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Tony Mendez, clandestine CIA hero of Ben Affleck’s ‘Argo,’ reveals the real story behind film smash
Stranger-than-fiction mission snuck six Americans out of Khomeini’s Iran
The situation was dire. Unbearably tense. Three months after the late-1979 takeover of the U.S. Embassy in Tehran by Iranian revolutionaries, six American diplomats who had secretly escaped the compound were attempting to flee the country.
Through the capital city’s airport.
Disguised as a flashy, oblivious Hollywood film crew.
Led by an undercover Central Intelligence Agency officer.
The building was crawling with Iranian security, both regular Mehrabad International Airport police and militants from the Revolutionary Guard. Foreigners were viewed with intense suspicion. Discovery and capture would have been an international fiasco — at best, the Americans would rejoin the rest of the embassy’s staff who were being held hostage; at worst, they would be killed.
As the group’s airplane idled on the windy tarmac, the CIA officer felt a familiar pit in his stomach: Did I miss something? Have I blown cover?
As he watched a dramatic re-creation of that moment during a recent screening of the new film “Argo,” he felt the uneasiness all over again.
“Oh, absolutely, it brought back the emotions,” said Tony Mendez, a retired disguise specialist in the CIA’s office of technical service. “I went to screenings in [Los Angeles] and Toronto, and it was just like being there again. Both times.
“There’s nothing so final as ‘Wheels up.’ [On missions], we always were waiting for that wheels-up feeling before we broke out the Bloody Marys.”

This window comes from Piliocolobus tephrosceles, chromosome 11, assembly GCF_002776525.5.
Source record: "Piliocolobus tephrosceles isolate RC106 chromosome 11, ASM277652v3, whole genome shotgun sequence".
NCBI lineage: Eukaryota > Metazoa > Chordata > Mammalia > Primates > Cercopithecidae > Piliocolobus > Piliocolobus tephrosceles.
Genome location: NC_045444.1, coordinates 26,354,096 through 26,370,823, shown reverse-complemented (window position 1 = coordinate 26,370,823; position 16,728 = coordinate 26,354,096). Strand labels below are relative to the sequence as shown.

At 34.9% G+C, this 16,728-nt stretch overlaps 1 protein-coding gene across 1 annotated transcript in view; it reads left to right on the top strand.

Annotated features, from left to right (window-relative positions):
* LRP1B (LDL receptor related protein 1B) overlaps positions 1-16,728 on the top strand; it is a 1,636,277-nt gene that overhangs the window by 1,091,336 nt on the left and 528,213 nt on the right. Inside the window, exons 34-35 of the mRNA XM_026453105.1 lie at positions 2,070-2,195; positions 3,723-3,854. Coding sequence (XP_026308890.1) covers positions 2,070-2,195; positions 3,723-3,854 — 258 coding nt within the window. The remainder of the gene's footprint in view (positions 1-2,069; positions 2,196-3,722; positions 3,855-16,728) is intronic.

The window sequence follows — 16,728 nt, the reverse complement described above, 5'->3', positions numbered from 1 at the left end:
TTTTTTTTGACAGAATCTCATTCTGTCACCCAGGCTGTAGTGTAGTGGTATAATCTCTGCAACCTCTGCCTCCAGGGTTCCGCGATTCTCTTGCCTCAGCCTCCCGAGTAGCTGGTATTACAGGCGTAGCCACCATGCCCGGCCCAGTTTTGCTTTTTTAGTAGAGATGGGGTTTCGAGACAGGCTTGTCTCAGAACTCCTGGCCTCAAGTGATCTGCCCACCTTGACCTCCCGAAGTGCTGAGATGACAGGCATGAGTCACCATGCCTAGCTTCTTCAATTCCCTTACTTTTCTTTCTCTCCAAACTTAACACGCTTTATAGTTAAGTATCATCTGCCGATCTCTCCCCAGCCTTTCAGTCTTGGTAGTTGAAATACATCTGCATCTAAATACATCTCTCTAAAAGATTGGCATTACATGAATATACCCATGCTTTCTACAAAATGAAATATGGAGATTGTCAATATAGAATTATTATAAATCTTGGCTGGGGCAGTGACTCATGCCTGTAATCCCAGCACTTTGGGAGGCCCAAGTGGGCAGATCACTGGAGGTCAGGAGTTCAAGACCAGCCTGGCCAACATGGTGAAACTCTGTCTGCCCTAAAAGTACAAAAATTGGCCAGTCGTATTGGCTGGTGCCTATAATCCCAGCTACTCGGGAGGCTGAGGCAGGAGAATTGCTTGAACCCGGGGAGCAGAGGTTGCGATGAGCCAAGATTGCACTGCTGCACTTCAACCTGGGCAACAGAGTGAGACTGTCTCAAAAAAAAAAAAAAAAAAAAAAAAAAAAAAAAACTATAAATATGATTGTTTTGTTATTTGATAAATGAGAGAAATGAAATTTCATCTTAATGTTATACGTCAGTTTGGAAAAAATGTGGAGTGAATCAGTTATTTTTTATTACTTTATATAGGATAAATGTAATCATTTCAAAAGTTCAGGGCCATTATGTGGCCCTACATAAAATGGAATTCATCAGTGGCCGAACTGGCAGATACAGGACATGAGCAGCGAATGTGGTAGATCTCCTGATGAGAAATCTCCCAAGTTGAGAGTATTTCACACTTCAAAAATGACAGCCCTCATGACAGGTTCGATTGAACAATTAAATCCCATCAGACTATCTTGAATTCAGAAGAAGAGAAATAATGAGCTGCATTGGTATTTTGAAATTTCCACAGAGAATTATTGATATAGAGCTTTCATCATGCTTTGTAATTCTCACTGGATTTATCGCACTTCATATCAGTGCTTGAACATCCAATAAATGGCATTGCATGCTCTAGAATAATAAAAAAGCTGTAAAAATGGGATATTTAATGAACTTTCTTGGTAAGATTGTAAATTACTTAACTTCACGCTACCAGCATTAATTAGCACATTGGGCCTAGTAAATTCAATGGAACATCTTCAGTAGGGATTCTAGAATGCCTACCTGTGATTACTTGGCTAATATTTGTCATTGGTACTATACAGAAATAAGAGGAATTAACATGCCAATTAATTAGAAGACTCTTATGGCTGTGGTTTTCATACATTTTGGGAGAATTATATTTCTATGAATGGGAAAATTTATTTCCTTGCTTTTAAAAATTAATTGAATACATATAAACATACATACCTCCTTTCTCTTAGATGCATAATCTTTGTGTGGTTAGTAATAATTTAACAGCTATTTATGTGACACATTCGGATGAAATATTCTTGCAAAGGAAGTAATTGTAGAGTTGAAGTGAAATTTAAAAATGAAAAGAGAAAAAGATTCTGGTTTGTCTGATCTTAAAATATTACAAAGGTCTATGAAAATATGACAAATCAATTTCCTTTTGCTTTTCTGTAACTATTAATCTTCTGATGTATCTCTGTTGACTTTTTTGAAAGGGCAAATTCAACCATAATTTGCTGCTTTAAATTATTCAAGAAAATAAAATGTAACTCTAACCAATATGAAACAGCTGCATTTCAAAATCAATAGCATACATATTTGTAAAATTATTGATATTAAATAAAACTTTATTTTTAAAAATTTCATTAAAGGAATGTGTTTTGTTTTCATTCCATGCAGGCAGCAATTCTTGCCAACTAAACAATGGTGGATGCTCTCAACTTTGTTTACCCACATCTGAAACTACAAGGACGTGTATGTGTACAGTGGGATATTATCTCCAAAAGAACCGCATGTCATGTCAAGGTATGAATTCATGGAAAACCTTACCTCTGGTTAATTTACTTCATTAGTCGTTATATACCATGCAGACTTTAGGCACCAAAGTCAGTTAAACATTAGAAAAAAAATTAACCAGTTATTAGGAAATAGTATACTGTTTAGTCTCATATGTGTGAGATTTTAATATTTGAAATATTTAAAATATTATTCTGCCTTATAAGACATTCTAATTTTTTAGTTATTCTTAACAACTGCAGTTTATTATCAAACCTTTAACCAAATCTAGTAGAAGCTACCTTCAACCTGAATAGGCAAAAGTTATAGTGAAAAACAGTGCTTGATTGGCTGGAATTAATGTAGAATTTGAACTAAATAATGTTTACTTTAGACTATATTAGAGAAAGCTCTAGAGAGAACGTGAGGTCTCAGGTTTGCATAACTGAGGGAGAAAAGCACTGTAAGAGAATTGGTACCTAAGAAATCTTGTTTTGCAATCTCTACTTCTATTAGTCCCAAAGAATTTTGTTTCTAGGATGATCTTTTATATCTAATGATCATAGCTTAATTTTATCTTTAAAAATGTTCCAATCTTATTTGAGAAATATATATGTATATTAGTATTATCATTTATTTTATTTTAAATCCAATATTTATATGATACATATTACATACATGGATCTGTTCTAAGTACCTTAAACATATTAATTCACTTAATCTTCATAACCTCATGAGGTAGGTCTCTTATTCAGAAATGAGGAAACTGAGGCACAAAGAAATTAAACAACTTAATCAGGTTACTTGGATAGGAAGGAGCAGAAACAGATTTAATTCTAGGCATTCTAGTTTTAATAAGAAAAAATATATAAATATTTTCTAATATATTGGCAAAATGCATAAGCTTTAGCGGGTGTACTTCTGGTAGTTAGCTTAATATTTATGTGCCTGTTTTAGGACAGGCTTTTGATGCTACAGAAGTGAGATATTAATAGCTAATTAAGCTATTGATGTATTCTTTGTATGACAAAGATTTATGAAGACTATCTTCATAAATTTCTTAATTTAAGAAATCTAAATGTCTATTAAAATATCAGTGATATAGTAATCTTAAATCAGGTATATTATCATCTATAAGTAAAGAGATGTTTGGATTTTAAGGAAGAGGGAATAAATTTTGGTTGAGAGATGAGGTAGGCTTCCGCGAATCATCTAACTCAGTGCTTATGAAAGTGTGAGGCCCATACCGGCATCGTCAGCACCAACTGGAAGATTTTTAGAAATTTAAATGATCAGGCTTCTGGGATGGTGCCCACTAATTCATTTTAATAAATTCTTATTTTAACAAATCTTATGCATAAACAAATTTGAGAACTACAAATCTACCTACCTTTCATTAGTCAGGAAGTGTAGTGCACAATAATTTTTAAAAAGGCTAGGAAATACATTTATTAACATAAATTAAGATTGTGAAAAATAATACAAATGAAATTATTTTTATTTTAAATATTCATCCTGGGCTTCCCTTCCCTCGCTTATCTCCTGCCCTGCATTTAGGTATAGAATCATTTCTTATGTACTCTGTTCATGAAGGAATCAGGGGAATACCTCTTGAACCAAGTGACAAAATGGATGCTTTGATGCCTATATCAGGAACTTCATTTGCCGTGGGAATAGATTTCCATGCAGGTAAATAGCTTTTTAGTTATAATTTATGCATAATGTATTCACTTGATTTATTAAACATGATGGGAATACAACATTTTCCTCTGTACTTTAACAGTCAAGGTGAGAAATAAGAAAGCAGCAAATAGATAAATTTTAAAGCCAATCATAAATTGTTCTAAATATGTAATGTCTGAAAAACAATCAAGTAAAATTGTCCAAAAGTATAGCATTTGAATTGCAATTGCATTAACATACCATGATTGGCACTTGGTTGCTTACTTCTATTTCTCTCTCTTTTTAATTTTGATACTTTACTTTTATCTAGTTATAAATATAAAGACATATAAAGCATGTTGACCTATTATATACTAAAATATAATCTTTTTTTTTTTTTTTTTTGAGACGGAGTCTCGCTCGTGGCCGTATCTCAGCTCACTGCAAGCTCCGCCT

Unbelievable but true
Based on a top-secret, too-unbelievable-to-be-true story that went largely unrevealed until the CIA declassified some of its role in the caper in the late 1990s, “Argo” recounts how the United States and Canada hid and then sneaked the six diplomats out of Iran during the 444-day hostage crisis.
Much of the planning and execution of the escape fell to Mr. Mendez, who served in the agency for a quarter-century and traveled to Russia, Vietnam and places he can’t reveal while specializing in cover identities and “exfiltration” missions — in other words, getting friendly assets out of hostile environments.
Few environments were as hostile to Americans as revolutionary Iran, where real and perceived enemies of the uprising led by Ayatollah Ruhollah Khomeini were hanged from construction cranes in the streets of Tehran.
With the American diplomats hiding out in a pair of safe houses — specifically, the residences of Canadian Ambassador Ken Taylor and diplomat John Sheardown — the rescue effort faced a ticking clock. The Iranians had been examining embassy records, using teams of carpet weavers to reassemble shredded documents, attempting to identify CIA officers.
They likely would realize eventually that six employees were unaccounted for.
© Copyright 2013 The Washington Times, LLC. Click here for reprint permission.
About the Author
Patrick Hruby is an award-winning journalist who holds degrees from Georgetown and Northwestern. He also contributes to ESPN.com and The Atlantic Online, and his work has been featured in The Best American Sports Writing. Follow him on Twitter (@patrick_hruby) and contact him at PatrickHruby.net.
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